• Reforest an average of 12,285 hectare per year to enhance forest carbon stocks by 1,013 GgCO2e in 2030, including through natural regeneration and tree planting through community and school programs.
  • Restore 25% of priority degraded forests by 2030.
  • Enhance carbon stocks by 600 Gg CO2e through annual carbon sequestration in the urban canopy and the planting of additional trees in urban green corridors.
  • Mitigate Actions and Policy Measures
  • Reduce GHG emissions from avoided forest conversion by 2030 through enhanced implementation;

All these can only be achieved through the support of indigenous women across the forested landscape of Liberia. 

Madam Chair, as a signatory to the Sendai Framework for Disaster Risk Reduction, Liberia has initiated efforts aimed at aligning all of its Disaster Risk Reduction (DRR) related activities and programs with the Sendai Framework for Action. The Government through its National Disaster Management Agency responds to disasters, most times mainly affecting women, girls and children. To ensure prevention in this context, my government through the Hydro-Meteorological Services has been generating early warning information on hydro-meteorological hazards including flood and windstorm. 

Madam Chair, we have developed for the first time, Liberia’s Gender Equality Profile (GEP). This is to ensure we can provide an in-depth analysis that will enhance the understanding of the differences in the conditions, needs, participation rates, access to resources and property rights, development planning and control of assets, decision-making powers between girls, women, boys and men in their assigned gender roles, Our GEP will provide strategic investment direction on ways our country can empower our people.  Having been concerned about a more holistic approach to prevent and respond to Sexual and Gender Based Violence (SGBV), our President established a Special Presidential Anti-SGBV Taskforce to fight this scourge.  To date we have procured 4 DNA machines that are being operationalized, to aid in evidence gathering of related sexual and gender-based violence cases; this will bring relief and justice to both survivors and alleged perpetrators during the legal proceedings of SGBV cases, especially to tie the crime to the perpetrators at the level of the court. Our Traditional and religious leaders have also beefed up their own efforts in supporting prevention efforts by banning Female Genital Mutilation (FGM) last month, for 3 years, whilst continuing to work toward eradicating this HTP and uphold all basic human rights for all.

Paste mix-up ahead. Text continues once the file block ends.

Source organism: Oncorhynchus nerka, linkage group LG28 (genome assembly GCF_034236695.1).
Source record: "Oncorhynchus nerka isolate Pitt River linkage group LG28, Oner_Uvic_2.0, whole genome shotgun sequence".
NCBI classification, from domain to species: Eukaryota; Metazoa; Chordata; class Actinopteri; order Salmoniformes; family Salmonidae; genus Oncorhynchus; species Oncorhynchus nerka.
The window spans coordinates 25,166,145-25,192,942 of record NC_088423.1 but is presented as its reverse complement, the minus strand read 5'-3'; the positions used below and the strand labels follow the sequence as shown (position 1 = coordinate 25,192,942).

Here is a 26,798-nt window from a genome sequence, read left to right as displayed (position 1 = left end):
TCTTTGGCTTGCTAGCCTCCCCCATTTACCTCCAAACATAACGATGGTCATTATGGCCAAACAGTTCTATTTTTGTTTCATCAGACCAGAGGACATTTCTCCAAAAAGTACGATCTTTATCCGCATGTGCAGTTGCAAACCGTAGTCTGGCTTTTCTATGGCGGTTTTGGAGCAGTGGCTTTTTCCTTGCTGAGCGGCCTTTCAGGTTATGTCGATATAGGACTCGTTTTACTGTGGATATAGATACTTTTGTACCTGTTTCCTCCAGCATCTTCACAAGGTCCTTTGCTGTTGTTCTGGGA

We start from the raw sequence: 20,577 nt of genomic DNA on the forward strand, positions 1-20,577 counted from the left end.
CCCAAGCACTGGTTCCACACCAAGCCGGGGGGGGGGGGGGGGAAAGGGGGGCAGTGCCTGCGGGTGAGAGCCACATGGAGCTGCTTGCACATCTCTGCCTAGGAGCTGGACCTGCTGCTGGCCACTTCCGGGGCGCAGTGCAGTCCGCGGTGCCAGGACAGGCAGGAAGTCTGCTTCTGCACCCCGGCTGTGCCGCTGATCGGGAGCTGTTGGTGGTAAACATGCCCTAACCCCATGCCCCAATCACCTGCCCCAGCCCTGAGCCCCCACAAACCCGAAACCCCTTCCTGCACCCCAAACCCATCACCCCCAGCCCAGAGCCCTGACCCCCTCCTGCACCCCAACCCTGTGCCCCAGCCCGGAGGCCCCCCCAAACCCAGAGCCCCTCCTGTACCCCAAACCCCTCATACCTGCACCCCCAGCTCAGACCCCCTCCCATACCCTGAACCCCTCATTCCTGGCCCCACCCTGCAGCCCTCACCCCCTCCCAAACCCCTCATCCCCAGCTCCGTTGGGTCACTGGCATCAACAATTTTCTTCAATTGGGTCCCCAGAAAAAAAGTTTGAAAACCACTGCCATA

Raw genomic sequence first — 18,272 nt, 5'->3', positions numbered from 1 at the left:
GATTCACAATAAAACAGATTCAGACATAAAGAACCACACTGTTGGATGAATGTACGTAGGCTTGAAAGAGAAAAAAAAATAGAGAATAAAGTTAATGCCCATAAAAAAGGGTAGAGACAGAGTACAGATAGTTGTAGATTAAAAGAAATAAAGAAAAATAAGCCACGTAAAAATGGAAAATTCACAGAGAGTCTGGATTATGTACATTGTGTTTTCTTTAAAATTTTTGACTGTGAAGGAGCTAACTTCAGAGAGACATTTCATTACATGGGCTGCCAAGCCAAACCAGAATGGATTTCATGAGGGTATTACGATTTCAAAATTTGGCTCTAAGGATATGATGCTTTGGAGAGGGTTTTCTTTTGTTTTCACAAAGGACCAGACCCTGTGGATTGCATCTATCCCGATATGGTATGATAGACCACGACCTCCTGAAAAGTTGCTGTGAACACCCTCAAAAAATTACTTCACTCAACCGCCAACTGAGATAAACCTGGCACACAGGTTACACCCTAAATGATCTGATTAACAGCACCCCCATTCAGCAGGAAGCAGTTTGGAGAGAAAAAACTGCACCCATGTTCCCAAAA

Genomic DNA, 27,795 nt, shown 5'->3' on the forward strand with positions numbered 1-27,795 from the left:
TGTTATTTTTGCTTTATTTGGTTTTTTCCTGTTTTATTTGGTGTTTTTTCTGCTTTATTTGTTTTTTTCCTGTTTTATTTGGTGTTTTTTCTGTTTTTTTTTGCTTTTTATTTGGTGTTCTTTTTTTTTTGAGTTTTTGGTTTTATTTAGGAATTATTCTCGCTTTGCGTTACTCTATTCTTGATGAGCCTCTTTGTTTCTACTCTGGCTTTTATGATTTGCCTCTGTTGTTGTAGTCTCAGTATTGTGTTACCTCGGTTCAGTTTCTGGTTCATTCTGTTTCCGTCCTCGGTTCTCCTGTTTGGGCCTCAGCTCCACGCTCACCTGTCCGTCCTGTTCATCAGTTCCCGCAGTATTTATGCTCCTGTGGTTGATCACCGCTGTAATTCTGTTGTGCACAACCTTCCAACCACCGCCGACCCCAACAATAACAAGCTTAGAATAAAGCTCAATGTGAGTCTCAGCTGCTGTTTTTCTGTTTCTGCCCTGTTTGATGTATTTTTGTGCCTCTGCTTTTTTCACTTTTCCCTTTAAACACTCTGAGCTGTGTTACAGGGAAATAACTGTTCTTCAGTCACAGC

Madam Chair, as part of our national strategy, Liberia is now moving to:

  • Bridge the gap between men and women in the fight against climate change and provide alternative measures in addressing that gap;
  • Build the capacity of Liberian women and provide them with technological solutions such as energy efficient cook stoves, fish dryers, recycling machines, etc., to address the impelling effect of climate change;
  • Recognize women as front runners of climate awareness and commission them as Climate Ambassadors;
  • Recognize women as decision-makers, stakeholders, educators, and career experts across sectors, to contribute to policy formulation and decision making, thereby contributing to long-term solutions to climate change, environment and disaster risk reduction on women and girls; and
  • Robustly mainstream gender into climate change, risk and disaster prevention policies, action and approaches that will lead to a more efficient, effective and equitable solution and distribution of benefits for all, particularly women, girls and children. 

Madam Chair, finally, as we strive to achieve gender equality and empower women and girls, we encourage member states to assess and purposefully address the challenges women and girls face. We remain engaged in soliciting the needed support for technical and policy reforms to address these emerging challenges within the context of the implementation of the Beijing Declaration and Platform for Action, and the gender-responsive implementation of the 2030 Agenda for Sustainable Development. 

Thanks for your attention.